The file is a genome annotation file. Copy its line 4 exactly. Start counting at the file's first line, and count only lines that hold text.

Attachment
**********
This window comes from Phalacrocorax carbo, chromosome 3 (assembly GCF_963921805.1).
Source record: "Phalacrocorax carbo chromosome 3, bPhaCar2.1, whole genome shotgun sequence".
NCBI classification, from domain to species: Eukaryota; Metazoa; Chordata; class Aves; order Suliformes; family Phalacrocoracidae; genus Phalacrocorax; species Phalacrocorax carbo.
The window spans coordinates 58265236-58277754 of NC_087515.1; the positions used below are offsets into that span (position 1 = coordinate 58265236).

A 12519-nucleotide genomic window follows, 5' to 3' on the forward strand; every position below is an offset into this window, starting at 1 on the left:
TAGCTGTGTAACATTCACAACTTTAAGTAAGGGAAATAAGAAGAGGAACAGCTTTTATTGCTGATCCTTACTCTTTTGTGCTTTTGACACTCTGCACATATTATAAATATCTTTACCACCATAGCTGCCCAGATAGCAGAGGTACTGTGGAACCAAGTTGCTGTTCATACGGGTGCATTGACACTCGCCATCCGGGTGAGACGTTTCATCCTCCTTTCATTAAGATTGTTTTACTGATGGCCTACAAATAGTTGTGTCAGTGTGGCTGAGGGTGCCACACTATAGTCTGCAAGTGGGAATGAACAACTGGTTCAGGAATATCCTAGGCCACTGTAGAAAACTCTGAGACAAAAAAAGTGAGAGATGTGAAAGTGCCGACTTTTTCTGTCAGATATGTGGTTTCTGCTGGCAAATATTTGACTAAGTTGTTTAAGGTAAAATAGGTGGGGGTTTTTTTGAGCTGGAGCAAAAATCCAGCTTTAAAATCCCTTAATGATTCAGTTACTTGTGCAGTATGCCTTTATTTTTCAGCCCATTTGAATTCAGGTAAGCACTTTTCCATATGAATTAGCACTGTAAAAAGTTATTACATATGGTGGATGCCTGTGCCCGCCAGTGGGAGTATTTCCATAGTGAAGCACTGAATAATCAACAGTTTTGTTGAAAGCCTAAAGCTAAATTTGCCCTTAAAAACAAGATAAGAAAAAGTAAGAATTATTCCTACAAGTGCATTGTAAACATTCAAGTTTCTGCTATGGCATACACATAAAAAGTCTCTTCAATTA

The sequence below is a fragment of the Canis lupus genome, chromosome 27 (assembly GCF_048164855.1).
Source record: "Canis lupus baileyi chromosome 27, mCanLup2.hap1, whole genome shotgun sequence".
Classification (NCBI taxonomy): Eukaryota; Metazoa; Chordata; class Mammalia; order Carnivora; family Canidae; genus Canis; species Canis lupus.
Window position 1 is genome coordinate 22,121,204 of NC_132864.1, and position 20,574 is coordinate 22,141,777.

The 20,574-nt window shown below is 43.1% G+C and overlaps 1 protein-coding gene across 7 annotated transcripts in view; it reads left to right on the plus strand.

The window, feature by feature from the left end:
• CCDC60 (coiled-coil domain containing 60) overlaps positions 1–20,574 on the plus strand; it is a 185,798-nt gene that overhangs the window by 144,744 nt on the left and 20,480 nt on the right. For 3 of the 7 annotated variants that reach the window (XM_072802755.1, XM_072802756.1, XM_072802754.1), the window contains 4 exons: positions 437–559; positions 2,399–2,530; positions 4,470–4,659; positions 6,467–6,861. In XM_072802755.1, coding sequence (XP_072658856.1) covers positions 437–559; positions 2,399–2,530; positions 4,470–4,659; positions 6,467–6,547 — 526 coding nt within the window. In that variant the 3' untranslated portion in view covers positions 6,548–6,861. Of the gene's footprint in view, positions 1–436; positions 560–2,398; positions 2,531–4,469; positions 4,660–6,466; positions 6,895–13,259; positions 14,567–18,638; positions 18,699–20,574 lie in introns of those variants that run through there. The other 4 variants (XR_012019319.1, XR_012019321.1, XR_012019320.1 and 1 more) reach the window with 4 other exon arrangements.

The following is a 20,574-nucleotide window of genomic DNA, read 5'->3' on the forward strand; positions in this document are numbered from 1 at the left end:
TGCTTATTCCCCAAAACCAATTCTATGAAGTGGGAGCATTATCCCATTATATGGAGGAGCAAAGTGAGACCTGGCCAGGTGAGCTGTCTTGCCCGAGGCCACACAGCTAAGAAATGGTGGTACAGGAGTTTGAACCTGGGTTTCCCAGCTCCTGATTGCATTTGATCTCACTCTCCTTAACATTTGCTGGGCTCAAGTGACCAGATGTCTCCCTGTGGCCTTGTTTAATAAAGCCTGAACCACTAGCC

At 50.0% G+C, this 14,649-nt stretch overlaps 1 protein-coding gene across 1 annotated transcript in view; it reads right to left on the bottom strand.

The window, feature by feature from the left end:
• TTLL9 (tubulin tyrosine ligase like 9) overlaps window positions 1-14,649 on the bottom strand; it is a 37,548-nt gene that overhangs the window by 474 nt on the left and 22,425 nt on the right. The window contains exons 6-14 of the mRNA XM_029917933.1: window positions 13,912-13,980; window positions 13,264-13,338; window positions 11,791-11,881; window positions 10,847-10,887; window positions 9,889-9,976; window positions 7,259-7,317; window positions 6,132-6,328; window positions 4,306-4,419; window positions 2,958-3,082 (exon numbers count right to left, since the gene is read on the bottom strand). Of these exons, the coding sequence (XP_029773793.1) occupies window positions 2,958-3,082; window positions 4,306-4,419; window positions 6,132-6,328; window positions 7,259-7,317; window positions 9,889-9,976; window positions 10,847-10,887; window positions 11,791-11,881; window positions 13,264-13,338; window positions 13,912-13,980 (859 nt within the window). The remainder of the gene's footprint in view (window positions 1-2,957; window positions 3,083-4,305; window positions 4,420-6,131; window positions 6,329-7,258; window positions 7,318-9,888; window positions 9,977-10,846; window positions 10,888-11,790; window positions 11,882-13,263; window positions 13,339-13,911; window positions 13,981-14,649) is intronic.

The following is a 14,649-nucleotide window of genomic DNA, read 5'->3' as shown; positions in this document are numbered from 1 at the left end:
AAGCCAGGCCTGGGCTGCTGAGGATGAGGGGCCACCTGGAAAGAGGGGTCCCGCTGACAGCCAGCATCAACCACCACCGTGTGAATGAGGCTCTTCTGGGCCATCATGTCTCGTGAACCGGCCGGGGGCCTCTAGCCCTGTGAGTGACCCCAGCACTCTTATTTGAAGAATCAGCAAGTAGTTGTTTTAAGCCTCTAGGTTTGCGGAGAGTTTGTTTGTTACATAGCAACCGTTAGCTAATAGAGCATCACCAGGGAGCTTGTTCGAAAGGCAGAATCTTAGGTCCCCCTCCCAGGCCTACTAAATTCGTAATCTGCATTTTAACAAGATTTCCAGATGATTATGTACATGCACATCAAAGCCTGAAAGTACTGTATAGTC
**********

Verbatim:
The window spans coordinates 58265236-58277754 of NC_087515.1; the positions used below are offsets into that span (position 1 = coordinate 58265236).